My favorite songs rendered by one of my favorite singers Sonu Nigam: (In no particular order.)
(1) Satrangi Re – Dil Se
Seven colors (Satrangi) symbolize the seven stages/shades of love: hub (attraction), uns (infatuation), ishq (love), aqidat (reverence), ibaadat (worship), junoon (passion), and maut (death). Gulzar weaves together these seven shades into a great poetic form, complemented by A R Rahman’s wonderful music and Santosh Sivam’s spectacular cinematography. Sonu Nigam, and quite notably Mahalaxmi, brings this dark and powerful song to life by adding the ethos and passion to Gulzar’s philosophical words. At the time of this album’s release, Sonu Nigam admitted that this was one of the toughest songs he ever sang. There are very few other songs that have such prolific combination of lyrics, singing, music and visuals.
(2) Sau Dard – Jaan-e-mann
Gulzar’s poignant lyrics were intentionally kept conversational because of the experimental (operatic) structure of all songs in this musical movie. I love the way “Ek tu hi naheen” extends and blends with the sound of the flute. Love the way the song reaches its operatic high, supported by beautiful orchestration. The lines “Sau raaste, par teri raah naheen” reminds me of another one of Gulzar’s song from Aandhi “In reshmi raahon mein, ik raah to woh hogi, tum tak jo pahonchti hai”.
(3) Tanhayee – Dil Chahta Hai
This significant milestone in SEL’s career (Dil Chahta Hai) had many gems, but my favorite from the entire album is this sad one sung soulfully by Sonu Nigam. The crying flute before each stanza gives me goosebumps every time I hear it. The picturization of this song by Farhan Akhtar is quite impressive — consider Aamir Khan standing aloof in front of a moving traffic or in between a huge walking crowd… to Javed Akhtar’s “Milon hai phaili hui tanhayee“, Farhan adds a contrasting yet enhancing image: bheed mein tanhayee.
(4) Soona Mann Ka Aangan – Parineeta
Sonu Nigam is said to have shed tears while recording this song. Shantanu Moitra borrows few lines (Phool phool) written and composed by Rabindranath Tagore in this movie that was based on his contemporary novelist Sarat Chandra Chattopadhyaya, and pays a musical tribute to their era.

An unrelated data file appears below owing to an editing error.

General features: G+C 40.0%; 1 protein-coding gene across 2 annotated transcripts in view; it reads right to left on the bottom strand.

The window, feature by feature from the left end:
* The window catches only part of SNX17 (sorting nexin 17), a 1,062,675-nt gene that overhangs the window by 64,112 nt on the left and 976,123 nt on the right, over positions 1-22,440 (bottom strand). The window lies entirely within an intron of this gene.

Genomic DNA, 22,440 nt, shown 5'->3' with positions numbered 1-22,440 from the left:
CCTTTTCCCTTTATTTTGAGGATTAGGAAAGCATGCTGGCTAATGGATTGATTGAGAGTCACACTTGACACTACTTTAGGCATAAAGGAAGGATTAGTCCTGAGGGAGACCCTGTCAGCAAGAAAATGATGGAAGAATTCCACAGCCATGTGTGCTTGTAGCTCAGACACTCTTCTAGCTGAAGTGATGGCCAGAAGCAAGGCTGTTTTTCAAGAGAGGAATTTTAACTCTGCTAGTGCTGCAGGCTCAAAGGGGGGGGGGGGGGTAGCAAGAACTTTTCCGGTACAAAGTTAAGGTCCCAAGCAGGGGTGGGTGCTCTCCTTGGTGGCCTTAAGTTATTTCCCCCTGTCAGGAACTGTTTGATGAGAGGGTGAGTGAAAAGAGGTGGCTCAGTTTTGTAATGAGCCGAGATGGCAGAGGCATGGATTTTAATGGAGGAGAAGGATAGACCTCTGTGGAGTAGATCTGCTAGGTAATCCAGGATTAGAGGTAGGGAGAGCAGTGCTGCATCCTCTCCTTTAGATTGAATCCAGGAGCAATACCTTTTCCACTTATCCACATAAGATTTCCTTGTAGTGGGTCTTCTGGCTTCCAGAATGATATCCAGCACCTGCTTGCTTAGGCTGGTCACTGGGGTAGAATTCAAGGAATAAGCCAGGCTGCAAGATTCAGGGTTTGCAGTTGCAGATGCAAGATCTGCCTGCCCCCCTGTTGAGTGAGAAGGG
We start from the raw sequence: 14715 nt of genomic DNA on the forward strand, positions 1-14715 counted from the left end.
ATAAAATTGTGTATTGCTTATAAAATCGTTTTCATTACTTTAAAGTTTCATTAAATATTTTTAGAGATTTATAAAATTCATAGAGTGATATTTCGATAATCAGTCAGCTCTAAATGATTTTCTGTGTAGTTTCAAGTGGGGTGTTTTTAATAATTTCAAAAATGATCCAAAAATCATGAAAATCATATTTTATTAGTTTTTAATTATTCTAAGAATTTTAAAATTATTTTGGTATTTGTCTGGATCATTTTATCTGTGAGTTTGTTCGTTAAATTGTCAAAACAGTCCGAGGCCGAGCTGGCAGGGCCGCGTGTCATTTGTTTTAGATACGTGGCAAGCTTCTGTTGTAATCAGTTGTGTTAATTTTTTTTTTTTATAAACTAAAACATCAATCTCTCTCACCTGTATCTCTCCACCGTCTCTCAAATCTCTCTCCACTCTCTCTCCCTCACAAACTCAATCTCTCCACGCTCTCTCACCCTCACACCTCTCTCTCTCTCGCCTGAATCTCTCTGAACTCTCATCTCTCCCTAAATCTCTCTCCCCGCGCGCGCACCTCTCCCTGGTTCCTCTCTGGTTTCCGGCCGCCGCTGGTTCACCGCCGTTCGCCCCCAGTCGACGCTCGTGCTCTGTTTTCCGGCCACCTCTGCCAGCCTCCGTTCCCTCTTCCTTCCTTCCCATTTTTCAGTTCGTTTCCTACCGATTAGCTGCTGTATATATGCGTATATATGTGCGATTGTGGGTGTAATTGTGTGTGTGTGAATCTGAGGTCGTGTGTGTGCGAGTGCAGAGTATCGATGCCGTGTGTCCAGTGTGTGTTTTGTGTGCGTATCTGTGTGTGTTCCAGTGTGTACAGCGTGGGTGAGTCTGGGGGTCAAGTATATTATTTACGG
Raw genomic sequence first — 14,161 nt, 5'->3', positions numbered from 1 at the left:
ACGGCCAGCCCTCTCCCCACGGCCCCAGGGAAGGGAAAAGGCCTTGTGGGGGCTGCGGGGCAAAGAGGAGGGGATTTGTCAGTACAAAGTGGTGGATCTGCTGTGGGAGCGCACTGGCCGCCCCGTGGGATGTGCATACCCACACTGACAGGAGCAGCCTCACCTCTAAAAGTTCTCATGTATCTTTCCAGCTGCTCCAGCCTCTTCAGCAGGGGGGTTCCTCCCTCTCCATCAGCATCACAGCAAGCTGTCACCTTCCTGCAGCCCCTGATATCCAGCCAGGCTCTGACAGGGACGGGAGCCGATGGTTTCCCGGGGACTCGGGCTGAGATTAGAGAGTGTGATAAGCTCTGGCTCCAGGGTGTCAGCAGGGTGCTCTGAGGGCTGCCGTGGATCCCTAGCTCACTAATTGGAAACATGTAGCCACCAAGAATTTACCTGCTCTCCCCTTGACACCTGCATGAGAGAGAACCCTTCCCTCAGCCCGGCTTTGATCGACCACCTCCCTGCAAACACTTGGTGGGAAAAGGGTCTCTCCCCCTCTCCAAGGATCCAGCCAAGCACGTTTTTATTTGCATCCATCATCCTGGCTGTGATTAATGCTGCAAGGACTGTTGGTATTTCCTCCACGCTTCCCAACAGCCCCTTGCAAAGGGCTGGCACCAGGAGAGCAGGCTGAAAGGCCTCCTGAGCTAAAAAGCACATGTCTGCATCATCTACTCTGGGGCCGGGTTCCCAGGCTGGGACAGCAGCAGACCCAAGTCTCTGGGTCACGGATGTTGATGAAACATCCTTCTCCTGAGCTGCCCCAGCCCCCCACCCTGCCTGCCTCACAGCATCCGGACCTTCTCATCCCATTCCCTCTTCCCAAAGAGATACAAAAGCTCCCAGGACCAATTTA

(5) Tujh Sang – Dev
One of the few semi-classical songs of Sonu Nigam. Fast paced, moving and amazingly rendered by Sonu Nigam. (I am still unable to fathom how Aadesh Shrivastav could have come up with such fascinating score.) The ease with which Sonu Nigam moves between lower and higher octaves proves his superiority (among other contemporary singers) when it comes to the classical genre.
(6) Desh Ki Mitti – Bose: The Forgotten Hero
A patriotic, yet subtle song. This is one of those handful patriotic songs that conveys the feeling without using cliched words like zindagi, maut, kurbaan, jaan, aan, baan, shaan etc. Sonu Nigam had another great song in this movie – “Ekla chalo re”. But I like “Desh ki mitti” more, especially because of the heart-melting melody by A R Rahman. Listen to the instrumental version of this song (here) and you’ll know exactly what I am talking about.
(7) Kal Ho Na Ho – Kal Ho Na Ho
Another SEL classic, an evergreen melody. This is probably the most popular song in my entire list.
(8) In Lamho Ke Daman Mein – Jodha Akbar
Sonu Nigam’s flawless pronunciations and A R Rahman’s heavenly melody combined with Javed Akhtar’s imaginative lyrics make this song a real treasure. Javed Akhtar carefully chose Urdu words for the lines sung by Akbar, a Muslim king; and shuddh Hindi words for the lines sung by Jodha, a Rajput princess: Pakeeza, qalma, farishtey, falak versus samay, kaaya, prem.
(9) Dheere Jalna – Paheli
M. M. Kreem’s jaw-dropping music, a melange of dholaks, tabla, sitar, flute and shehnai, makes this song so alive and vibrant. (I wish we get to hear more from this most under-rated music director, IMHO, in Bollywood.) Notice how this song comes in the movie when the ghost (disguised as Shahrukh) comes to Shahrukh’s haveli for the first time, and Gulzar’s lyrics give us a hint to his precarious situation — “dheere jalna”, “soch samajh kar aanch rakhna” — and also suggest how his desires can shatter any time… i.e. “kaanch ka sapna gal hi na jaaye”.
(10) Ye Dil – Pardes
There are many other memorable songs by Sonu Nigam and I am not going to list all of them. But I just can’t leave out this song from Pardes that provided a great boost to Sonu Nigam’s career, who established his own singing style with this song, and broke his image as a Rafi-imitator. This album, and especially this song, is probably Nadeem Shravan’s most original work (as compared to their knock-off’s from Pakistani Ghazals and songs).